In Memoriam: Jean Blodgett (1945–2020)

Three Women, Three Generations (1999)

We are saddened to learn of the recent passing of seminal Inuit art historian, Jean Blodgett. Raised in Washington state, Blodgett moved to British Columbia in the early 1970s to pursue her graduate studies at UBC where she focused on Inuit sculpture. After graduation, Blodgett remained in Canada and began to lay the groundwork for the study of Inuit art as we know it today. She published more than forty major texts and monographs on Inuit artists, and curated innumerable exhibitions which brought attention to the art form both within Canada and abroad.

Blodgett worked at several major museums across Canada and helped pave the way for a contemporary curation of Inuit art. With the Winnipeg Art Gallery she published various texts on Inuit artists including Tuu’luq/Anguhadluq (1976), Port Harrison/Inoucdjouac (1976-77), Karoo Ashevak (1977), and more. Blodgett also held curatorial roles at the Art Gallery of Ontario where she organized the often-cited exhibition Grasp Tight the Old Ways: Selections from the Klamer Collection of Inuit Art (1983), accompanied by an exhibition catalogue of the same name. Her best-known book was Kenojuak (1980-85), a tribute to the life and work of Kenojuak Ashevak which doubled as a catalogue raisonne of Ashevak’s prints up until 1980. The original research and interviews conducted by Blodgett for this volume provide invaluable insights into this prominent Inuit artist.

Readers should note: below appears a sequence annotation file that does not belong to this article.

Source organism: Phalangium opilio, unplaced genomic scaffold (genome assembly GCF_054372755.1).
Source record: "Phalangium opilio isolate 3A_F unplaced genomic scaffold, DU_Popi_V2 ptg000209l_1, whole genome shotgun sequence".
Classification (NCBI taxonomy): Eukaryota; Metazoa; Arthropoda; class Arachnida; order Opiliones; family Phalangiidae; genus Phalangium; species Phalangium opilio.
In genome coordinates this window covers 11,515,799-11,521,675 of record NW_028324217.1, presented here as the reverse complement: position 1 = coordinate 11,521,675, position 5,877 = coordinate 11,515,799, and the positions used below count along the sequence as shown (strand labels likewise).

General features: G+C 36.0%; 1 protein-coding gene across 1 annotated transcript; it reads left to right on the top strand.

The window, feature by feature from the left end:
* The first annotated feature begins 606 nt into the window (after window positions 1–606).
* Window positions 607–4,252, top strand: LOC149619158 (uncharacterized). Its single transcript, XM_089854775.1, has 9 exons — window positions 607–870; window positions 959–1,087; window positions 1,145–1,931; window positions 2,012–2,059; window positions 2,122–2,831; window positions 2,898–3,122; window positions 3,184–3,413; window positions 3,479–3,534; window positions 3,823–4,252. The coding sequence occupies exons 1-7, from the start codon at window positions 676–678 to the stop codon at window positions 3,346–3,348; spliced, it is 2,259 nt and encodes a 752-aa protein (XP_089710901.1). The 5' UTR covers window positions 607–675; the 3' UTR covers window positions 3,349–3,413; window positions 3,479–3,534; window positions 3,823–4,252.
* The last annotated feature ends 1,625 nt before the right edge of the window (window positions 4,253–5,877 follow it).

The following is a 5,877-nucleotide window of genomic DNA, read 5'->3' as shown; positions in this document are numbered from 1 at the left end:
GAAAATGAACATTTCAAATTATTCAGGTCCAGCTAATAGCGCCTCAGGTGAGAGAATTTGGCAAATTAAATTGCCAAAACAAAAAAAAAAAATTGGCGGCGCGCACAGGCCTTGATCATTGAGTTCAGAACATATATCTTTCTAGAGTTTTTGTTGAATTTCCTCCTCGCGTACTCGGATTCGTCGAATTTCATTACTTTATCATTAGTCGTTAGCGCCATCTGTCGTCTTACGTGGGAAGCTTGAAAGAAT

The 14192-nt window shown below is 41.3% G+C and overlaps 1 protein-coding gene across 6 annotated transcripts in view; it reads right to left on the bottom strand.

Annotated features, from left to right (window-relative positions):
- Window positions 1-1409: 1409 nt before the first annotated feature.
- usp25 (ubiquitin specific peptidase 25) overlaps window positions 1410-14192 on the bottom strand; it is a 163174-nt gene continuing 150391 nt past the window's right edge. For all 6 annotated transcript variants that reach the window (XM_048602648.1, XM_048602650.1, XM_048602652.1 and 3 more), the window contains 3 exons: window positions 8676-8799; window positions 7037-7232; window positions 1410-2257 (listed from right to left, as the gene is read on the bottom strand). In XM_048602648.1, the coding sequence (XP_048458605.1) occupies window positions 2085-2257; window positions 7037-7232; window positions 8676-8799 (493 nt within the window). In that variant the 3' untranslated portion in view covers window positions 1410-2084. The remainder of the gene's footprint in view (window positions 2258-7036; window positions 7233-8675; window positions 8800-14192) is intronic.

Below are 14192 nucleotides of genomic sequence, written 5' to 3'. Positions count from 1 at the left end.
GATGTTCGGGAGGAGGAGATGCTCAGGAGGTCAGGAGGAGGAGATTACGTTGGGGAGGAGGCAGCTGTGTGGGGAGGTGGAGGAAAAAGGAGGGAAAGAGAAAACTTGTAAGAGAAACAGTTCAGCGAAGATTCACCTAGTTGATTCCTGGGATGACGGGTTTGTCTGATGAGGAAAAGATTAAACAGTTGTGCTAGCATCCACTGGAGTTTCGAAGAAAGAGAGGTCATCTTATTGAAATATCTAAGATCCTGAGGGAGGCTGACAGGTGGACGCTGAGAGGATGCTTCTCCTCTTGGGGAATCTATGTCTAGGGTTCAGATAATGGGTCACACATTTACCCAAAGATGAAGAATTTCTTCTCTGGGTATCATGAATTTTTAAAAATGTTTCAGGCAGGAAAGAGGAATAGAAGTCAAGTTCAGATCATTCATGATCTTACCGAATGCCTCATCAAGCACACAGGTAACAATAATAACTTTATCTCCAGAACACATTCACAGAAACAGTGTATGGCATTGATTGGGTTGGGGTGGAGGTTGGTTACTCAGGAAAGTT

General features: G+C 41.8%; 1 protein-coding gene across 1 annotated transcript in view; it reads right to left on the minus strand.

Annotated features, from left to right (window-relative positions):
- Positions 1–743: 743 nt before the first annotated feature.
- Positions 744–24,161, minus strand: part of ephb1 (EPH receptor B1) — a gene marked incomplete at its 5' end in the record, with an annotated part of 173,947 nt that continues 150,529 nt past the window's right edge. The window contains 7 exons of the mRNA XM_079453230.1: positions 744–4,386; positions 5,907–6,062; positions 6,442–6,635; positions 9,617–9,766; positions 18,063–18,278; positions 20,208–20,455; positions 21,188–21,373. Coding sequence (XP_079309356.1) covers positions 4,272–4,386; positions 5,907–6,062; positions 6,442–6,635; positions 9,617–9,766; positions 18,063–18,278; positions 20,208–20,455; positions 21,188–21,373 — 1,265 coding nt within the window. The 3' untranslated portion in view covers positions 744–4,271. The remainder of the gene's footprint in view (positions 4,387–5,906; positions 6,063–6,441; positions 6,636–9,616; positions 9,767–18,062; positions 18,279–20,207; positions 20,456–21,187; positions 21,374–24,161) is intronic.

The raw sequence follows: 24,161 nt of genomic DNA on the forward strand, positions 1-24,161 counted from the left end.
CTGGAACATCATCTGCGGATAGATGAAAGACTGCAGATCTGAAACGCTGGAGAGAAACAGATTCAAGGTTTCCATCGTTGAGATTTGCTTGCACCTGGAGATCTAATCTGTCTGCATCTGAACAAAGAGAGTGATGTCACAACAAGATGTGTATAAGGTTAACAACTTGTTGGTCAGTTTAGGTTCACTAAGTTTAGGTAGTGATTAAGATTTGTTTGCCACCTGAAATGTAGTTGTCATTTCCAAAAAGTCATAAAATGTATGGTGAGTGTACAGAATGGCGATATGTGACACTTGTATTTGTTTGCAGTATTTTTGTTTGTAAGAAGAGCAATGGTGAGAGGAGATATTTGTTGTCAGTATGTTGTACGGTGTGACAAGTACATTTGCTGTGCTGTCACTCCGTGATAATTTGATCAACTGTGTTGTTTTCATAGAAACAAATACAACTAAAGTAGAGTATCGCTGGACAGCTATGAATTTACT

In the late 1980s, Blodgett took the position of Chief Curator at the McMichael Canadian Art Collection. She was the guiding light, with Terry Ryan, in the unprecedented agreement which brought the Kinngait archive of drawings to the McMichael on temporary loan. From this extraordinary wealth of drawings, Blodgett curated exhibitions and published catalogues which featured aspects of graphic arts from Kinngait: In Cape Dorset We Do It This Way: Three Decades of Inuit Printing (1991), Strange Scenes: Early Cape Dorset Drawings (1993), and Three Women, Three Generations (1999).

Blodgett moved to Ottawa and taught courses in Inuit art. Ingo Hessel has said of his experience with her, both as a student and a colleague: “… for years she guided and mentored me in my research, writing, and early curatorial efforts, which continued after her appointment to the McMichael.” Later in life Blodgett would return to teaching, moving to Alaska to teach in Fairbanks. Alaska is where she settled and pursued freelance research projects until the end of her life. She was a passionate researcher throughout her lifetime, traveling to communities in the Arctic to conduct interviews with artists for the very first time.

Pat Feheley, who has worked in the field of Inuit art since the mid-1970s, recognizes Jean Blodgett as the curator who began the serious art historical study of Inuit art in the early 1970s, a time when very few authors and even fewer curators worked on the subject.

“For me, her early publications were the first to concentrate not only on the characteristics of individual regions, but on individual artists with brilliantly researched monographs. It was so refreshing and important to me, as an art historian, to finally see Inuit art granted that recognition. I enjoyed my decades long relationship with her as a friend and an inspiration. Jean’s groundwork was fundamental in making the discipline what it is today as her work inspired subsequent generations of Inuit art scholars and curators. We will all miss her.” – Pat Feheley